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The future is, mostly, bright for first-time buyers

While the housing stock continues to increase to meet demand, issues of affordability remain

A total of 19,856 housing units were commenced in the first nine months of 2019. Photograph: iStock

A total of 19,856 housing units were commenced in the first nine months of 2019. Photograph: iStock

 

While the news around housing supply may appear unremittingly bad, there have been some improvements in recent years in relation to new homes at least. Indeed, the latest research from the Banking and Payments Federation Ireland (BPFI) indicates that housing supply continued to grow in the third quarter of 2019.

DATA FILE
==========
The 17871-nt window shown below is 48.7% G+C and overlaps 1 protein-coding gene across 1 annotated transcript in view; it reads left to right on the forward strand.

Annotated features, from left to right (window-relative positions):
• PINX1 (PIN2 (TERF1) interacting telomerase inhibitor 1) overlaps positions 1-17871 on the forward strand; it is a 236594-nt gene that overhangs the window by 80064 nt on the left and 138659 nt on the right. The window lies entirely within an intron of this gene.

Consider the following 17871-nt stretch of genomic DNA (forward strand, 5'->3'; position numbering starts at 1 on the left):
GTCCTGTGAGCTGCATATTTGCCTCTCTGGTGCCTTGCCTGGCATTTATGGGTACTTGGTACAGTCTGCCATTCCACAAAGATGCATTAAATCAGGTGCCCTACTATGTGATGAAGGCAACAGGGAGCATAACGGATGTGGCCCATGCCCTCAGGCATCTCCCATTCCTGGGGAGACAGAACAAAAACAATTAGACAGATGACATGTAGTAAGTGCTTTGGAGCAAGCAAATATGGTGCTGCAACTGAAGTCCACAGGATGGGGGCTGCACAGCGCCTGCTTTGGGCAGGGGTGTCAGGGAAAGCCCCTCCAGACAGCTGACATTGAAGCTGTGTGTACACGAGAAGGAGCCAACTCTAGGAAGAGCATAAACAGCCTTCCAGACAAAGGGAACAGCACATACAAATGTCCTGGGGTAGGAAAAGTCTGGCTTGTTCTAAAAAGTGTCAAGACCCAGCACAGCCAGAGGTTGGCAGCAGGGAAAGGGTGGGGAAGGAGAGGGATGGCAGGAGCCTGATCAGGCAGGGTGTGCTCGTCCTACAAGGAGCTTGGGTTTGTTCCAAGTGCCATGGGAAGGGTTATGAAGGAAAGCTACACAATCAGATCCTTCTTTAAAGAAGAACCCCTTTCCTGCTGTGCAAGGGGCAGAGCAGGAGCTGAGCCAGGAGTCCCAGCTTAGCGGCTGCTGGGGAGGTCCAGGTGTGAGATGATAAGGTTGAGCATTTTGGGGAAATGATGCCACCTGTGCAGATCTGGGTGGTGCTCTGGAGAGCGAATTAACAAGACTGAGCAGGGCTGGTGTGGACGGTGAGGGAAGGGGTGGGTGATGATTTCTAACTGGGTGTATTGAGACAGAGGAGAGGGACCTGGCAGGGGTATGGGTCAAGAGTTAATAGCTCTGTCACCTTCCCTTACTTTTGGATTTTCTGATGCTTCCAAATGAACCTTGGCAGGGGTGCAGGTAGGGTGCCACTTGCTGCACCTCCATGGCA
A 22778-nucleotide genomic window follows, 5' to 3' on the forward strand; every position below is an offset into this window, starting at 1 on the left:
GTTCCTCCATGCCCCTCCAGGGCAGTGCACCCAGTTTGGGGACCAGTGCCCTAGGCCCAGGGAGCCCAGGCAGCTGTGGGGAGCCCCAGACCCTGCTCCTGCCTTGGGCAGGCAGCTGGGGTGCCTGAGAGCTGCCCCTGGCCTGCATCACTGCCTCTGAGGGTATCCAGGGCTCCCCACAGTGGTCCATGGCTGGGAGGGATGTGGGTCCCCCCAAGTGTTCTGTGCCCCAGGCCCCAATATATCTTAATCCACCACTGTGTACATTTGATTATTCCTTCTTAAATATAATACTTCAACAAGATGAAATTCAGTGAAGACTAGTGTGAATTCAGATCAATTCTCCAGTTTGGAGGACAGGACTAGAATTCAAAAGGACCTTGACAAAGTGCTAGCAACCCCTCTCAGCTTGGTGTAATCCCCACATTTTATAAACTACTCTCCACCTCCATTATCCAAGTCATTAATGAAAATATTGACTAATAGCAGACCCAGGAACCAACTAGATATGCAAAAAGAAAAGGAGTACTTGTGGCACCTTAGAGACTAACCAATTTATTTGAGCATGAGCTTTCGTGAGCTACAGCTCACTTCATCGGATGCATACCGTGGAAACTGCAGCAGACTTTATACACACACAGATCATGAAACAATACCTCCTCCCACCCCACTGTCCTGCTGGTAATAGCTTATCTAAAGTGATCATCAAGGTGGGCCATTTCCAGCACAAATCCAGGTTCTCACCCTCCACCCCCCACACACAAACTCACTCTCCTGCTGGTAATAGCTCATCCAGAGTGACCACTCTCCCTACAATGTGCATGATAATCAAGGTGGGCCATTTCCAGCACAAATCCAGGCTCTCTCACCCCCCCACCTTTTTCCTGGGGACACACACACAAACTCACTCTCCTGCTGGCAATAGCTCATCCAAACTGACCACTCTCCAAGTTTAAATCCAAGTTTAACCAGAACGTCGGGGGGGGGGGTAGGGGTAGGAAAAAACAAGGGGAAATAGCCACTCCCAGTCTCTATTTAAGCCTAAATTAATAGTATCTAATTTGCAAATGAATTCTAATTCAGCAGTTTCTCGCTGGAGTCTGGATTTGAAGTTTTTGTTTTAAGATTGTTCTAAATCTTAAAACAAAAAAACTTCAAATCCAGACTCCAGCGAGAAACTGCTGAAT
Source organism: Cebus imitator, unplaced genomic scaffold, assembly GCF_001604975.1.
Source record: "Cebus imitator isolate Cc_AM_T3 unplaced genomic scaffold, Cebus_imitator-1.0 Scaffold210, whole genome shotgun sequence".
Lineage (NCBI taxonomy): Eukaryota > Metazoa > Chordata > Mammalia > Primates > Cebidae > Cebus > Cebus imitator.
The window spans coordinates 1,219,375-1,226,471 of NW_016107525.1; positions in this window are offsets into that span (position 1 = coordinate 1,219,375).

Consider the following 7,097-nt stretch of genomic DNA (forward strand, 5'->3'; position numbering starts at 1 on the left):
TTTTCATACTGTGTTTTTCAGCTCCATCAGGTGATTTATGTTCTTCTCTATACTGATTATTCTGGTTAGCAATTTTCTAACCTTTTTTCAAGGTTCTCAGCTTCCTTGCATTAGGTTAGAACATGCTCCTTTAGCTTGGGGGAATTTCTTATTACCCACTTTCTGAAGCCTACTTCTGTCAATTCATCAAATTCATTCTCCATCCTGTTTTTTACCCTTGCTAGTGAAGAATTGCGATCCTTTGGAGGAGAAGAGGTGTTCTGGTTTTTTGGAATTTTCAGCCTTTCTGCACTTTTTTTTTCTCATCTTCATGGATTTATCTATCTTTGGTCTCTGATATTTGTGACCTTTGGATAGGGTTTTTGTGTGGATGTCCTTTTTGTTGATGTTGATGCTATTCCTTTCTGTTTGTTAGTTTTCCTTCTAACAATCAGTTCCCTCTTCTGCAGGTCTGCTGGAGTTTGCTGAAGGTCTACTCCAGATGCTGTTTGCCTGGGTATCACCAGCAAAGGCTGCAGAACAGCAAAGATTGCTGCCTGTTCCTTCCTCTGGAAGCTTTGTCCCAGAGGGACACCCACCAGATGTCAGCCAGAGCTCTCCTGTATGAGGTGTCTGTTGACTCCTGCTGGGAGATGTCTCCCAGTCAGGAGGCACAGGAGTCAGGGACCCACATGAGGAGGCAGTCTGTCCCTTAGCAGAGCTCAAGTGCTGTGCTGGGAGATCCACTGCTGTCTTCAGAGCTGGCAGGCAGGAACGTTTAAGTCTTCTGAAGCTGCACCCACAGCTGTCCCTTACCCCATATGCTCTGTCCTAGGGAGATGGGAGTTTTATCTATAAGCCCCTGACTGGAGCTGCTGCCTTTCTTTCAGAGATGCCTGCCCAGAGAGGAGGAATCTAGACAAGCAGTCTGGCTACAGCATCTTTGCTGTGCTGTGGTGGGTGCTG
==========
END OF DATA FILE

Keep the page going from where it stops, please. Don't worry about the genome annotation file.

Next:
Overall, some 7,600 housing units were commenced during the quarter, bringing the total number to 19,856 in the first nine months of 2019. The research also identified a trend in the market, with increasing numbers of first-time buyers choosing to buy in the Dublin commuter belt.

There is no stock of apartments out there. They’ve all gone to funds and that’s restricting supply

Savills’ head of new homes David Browne reports a busy year despite some technical glitches. “There have been issues with deliverability this year and this is causing delays in developments coming to market,” he says. “These delays are mainly to do with connections with ESB and Irish Water and so on.

“The first-time buyer market is well supplied with stock at the moment, with developments in Adamstown and other areas in Dublin coming to market. The mid-market is quite strong as well – right up to the €500,000 level, which is the help-to-buy limit for the €20,000 rebate. The Clay Farm development in Dublin 18 is doing very well, for example.”